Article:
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Clinical thinking: does your choice of university make a difference?

By Matthew Harris


Currently two osteopathic courses exist in Melbourne. The course at RMIT, until last year offered a double Bachelors degree and has undergone several revisions, whilst the course at VU is a Bachelors degree followed by a Masters course. Whether a difference exists in the clinical thinking of students, depending on their choice of university, has not been investigated.\ud The objective of this study is to determine whether a difference exists between the clinical thinking of fifth year osteopathic students dependent on their university of choice.\ud Nine fifth year students, four from RMIT and five from VU, took part in the study. The study consists of two parts. An examination which followed the model of a Victoria University Clinical Practicum Four case history assessment and a focus group where the students discussed among their student peers the thinking and criteria they used to answer each of the sections of the examination.\ud Although students of both universities considered similar differentials for the given case, substantial differences existed in the thought processes behind the generation of the differentials. Several possible reasons were identified for this, furthermore, most participants focused upon a musculoskeletal osteopathic diagnosis and merely considered a pathological diagnosis fleetingly indicating the need for osteopathic examinations to be tailored to include not only biomechanical diagnosis but also systemic investigations.\ud This minor thesis was written by a post-graduate student as part of the requirements of the Master of Health Science (Osteopathy) program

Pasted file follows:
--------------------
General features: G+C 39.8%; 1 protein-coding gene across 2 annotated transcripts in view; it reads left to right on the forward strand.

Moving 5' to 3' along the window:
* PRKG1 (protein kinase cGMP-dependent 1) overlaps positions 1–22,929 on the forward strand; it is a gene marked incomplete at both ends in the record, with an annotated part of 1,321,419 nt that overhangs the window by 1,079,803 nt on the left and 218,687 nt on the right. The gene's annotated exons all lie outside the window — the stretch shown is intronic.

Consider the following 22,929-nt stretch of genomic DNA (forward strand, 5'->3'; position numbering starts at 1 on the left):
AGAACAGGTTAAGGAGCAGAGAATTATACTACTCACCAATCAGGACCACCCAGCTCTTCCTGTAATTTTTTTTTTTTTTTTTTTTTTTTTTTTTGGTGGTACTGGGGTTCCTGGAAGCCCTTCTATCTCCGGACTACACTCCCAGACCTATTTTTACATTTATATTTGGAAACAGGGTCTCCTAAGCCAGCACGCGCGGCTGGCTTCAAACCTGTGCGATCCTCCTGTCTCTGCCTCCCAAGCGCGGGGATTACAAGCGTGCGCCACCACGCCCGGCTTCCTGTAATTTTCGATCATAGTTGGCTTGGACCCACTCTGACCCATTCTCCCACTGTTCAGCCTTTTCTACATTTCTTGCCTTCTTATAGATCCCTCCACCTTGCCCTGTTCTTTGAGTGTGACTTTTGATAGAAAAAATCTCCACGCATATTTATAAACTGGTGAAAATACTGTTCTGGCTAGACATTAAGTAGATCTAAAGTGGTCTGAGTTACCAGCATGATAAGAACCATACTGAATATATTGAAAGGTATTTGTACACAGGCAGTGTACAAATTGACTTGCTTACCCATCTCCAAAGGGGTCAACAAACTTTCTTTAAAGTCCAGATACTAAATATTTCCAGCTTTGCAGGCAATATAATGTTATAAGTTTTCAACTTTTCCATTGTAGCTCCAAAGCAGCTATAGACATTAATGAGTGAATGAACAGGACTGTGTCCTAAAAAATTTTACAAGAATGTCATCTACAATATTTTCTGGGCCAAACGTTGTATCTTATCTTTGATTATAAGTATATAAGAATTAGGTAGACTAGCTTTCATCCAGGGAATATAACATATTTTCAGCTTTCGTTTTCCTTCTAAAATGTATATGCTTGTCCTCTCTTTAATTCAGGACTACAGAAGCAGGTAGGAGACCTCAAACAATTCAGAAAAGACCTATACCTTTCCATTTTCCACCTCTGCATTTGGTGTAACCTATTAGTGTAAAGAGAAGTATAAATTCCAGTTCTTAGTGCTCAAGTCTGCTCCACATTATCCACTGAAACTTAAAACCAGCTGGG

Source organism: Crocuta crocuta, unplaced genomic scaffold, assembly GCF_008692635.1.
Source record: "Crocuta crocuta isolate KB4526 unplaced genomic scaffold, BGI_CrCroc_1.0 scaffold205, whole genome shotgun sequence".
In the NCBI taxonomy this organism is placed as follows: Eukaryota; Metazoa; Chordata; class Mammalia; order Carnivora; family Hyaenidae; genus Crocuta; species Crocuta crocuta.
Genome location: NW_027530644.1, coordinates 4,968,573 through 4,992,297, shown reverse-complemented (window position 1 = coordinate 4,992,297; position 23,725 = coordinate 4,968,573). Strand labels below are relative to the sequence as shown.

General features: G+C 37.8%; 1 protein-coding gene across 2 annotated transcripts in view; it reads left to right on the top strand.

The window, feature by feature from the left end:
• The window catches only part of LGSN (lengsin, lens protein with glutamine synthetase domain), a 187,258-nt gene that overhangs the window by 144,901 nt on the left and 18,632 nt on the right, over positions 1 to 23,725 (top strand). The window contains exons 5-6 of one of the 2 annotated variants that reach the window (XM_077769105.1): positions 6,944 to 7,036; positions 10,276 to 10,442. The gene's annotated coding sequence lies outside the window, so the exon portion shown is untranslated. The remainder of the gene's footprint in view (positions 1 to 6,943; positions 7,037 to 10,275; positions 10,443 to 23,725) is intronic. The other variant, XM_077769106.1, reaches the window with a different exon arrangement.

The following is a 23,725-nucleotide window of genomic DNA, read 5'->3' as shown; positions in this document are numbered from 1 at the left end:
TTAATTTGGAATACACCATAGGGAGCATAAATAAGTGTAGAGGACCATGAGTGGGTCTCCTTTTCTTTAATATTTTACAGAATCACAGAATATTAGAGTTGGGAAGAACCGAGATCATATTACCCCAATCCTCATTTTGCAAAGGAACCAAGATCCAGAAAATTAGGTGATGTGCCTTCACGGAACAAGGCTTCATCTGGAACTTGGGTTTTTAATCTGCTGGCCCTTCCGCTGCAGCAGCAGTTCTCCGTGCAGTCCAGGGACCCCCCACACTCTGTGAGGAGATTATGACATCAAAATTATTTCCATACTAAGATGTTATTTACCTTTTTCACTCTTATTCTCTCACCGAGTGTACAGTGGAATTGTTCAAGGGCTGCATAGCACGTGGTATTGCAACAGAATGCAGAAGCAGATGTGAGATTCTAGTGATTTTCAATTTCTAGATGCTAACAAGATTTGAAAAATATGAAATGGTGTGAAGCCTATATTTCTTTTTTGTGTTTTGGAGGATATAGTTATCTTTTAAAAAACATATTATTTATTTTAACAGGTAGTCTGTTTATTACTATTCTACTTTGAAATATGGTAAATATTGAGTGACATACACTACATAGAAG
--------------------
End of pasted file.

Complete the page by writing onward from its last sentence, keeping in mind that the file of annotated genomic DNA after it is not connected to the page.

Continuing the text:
Topics: 320000 Medical and Health Sciences, School of Biomedical and Health Sciences, Osteopathy Masters Project, osteopathic courses, clinical thinking, RMIT University, Victoria University
Year: 2003
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